Courthouse News filed a complaint in 2011 against Michael D. Planet, in his official capacity as Court Executive Officer and Clerk of the Ventura County Superior Court. The case concerned the right to the news service’s timely access to court filings. After nearly 10 years in court, the Ninth Circuit Court of Appeals granted in part summary judgment for Courthouse News.
When the complaint was originally filed in 2011, Ventura County used a “‘no-access-before-process’ policy pertaining to new civil complaints which often resulted in significant delays between the filing of a complaint and its availability to Courthouse News Service.” Under this policy, court personnel would need to process documents before they were available for public access. In 2014, the no-access policy was replaced with a scanning policy, which required court staff to scan the documents before reviewing or processing them; anything filed after 4pm was available the next day. The district court ruled that both policies unconstitutionally infringed Courthouse News’ right to access complaints in a timely manner.
The Ninth Circuit opinion affirmed in part and reversed in part the district court’s grant of summary judgment. Judge Wardlaw stated “[t]his case pits the urgency of reporting on, and the public interest in obtaining, contemporaneous news about filings in our courts against administrative interests in the fair and orderly processing of those filings.” The need for immediate coverage is more acute with the advent online news coverage. As a result, news agencies should have timely access to court filings, within reason. The court stated that “the press has a qualified right of timely access to newly filed civil nonconfidential complaints that attaches when the complaint is filed. However, this does not entitle the press to immediate access to those complaints.”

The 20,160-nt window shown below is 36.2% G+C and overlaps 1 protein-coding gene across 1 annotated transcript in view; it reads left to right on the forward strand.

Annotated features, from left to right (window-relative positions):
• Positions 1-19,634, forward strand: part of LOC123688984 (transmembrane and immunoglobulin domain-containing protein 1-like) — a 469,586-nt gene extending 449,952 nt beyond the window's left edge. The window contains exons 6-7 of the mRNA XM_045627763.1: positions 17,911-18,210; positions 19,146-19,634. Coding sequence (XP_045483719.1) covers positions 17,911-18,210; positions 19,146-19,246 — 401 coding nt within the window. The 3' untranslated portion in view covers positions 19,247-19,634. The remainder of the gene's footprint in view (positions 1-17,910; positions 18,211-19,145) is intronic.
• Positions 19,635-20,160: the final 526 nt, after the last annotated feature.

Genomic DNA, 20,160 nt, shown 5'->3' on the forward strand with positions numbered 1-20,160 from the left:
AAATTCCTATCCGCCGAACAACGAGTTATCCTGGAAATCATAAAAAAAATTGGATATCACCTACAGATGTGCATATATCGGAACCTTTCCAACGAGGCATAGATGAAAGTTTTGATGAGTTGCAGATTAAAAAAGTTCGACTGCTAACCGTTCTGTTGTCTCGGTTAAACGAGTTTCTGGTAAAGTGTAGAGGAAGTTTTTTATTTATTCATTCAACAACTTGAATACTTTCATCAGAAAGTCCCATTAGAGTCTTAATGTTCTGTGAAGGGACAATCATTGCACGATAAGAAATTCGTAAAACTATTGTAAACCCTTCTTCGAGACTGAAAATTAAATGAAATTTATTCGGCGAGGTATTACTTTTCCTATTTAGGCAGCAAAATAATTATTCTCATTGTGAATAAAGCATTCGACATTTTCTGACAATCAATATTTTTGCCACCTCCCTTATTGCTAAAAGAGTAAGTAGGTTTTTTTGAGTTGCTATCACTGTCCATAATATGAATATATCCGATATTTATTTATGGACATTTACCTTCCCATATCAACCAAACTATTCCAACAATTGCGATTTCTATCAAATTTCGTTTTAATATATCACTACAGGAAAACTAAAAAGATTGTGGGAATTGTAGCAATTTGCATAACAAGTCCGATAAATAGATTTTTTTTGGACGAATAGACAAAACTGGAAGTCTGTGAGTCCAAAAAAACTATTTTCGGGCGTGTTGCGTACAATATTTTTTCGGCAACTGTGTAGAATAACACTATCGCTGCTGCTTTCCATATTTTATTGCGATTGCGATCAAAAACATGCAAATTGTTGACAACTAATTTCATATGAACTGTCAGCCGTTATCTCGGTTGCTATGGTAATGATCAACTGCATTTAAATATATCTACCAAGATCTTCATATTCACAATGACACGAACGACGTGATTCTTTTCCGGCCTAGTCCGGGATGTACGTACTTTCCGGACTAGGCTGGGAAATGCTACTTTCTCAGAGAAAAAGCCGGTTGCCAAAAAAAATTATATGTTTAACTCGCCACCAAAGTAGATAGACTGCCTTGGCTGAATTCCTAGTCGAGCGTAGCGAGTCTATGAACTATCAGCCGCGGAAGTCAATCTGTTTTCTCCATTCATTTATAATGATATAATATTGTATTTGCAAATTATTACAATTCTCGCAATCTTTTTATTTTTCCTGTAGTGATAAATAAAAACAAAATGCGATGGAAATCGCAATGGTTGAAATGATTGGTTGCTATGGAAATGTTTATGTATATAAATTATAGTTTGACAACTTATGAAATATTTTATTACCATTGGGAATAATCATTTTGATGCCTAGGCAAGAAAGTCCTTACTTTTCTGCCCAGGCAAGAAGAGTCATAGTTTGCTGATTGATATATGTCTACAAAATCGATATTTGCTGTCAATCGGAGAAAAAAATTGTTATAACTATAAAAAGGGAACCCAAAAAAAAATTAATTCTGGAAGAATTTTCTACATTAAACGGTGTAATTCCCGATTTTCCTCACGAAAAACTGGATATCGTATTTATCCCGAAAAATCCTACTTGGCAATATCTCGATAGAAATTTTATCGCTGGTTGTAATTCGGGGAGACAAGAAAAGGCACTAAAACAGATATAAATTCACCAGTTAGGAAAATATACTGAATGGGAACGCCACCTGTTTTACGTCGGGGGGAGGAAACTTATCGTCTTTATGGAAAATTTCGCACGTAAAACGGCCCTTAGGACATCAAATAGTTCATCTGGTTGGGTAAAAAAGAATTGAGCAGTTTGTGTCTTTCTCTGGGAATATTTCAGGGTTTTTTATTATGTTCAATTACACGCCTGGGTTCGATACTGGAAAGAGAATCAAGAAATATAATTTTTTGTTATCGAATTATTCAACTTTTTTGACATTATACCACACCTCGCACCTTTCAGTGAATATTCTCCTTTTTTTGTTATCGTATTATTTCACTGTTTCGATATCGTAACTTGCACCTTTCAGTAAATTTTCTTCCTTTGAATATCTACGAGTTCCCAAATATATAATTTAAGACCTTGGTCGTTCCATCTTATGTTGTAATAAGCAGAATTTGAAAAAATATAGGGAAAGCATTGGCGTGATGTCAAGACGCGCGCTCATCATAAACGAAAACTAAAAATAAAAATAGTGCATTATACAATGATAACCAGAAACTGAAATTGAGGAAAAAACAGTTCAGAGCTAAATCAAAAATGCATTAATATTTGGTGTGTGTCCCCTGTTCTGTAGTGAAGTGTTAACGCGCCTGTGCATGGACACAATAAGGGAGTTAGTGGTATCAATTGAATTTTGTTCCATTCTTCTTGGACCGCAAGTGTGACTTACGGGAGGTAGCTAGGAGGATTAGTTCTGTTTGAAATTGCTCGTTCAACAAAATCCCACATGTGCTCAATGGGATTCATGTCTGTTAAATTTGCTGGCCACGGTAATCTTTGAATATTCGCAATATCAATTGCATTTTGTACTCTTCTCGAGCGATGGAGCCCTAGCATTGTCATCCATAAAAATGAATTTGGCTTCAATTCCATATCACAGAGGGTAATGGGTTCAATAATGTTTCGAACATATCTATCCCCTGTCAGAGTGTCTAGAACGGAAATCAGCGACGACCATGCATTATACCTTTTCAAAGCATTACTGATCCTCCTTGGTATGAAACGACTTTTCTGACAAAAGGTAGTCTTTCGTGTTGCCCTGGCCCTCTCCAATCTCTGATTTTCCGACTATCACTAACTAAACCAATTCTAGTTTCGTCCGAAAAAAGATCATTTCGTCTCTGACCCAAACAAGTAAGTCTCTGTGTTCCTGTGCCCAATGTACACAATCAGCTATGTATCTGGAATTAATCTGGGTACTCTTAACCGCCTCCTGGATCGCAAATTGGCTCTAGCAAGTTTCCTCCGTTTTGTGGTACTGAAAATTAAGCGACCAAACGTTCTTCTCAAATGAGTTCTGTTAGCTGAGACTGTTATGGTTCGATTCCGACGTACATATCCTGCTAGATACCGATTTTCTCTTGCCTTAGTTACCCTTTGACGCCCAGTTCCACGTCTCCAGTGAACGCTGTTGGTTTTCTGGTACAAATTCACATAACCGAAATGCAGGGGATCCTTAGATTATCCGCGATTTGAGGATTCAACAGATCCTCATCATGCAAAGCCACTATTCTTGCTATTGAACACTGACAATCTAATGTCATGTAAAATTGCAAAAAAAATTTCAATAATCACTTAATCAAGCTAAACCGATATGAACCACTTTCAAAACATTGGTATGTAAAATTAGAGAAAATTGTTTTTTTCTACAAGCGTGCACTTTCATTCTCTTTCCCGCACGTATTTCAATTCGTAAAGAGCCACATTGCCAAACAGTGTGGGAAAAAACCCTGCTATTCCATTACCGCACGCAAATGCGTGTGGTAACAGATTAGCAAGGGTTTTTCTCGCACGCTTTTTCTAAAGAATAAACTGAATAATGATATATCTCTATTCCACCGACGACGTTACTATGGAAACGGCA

The court stated that denying timely access to public proceedings and documents would damage Courthouse News’ First Amendment rights. “Absent a showing that there is a substantial interest in retaining the private nature of a judicial record, once documents have been filed in judicial proceedings, a presumption arises that the public has the right to know the information they contain.”
The court stated that “the qualified right of access to nonconfidential civil complaints arises when they are filed with the court, we do not view that conclusion as demanding immediate, pre-processing access to newly filed complaints…[however, there] is a right to timely access.” A delay for the “fair and orderly administration of justice” is valid. The order stated that “[t]he First Amendment does not require courts, public entities with limited resources, to set aside their judicial operational needs to satisfy the immediate demands of the press.”
Planet failed to provide examples where providing access to unprocessed filings “compromised the quality and accuracy of information,” nor did they provide examples of efficiency problems caused by pre-processing access. The court affirmed the district court’s grant of summary judgment to Courthouse News as to the no-access-before-process policy. However, the decision was reversed as to the scanning policy.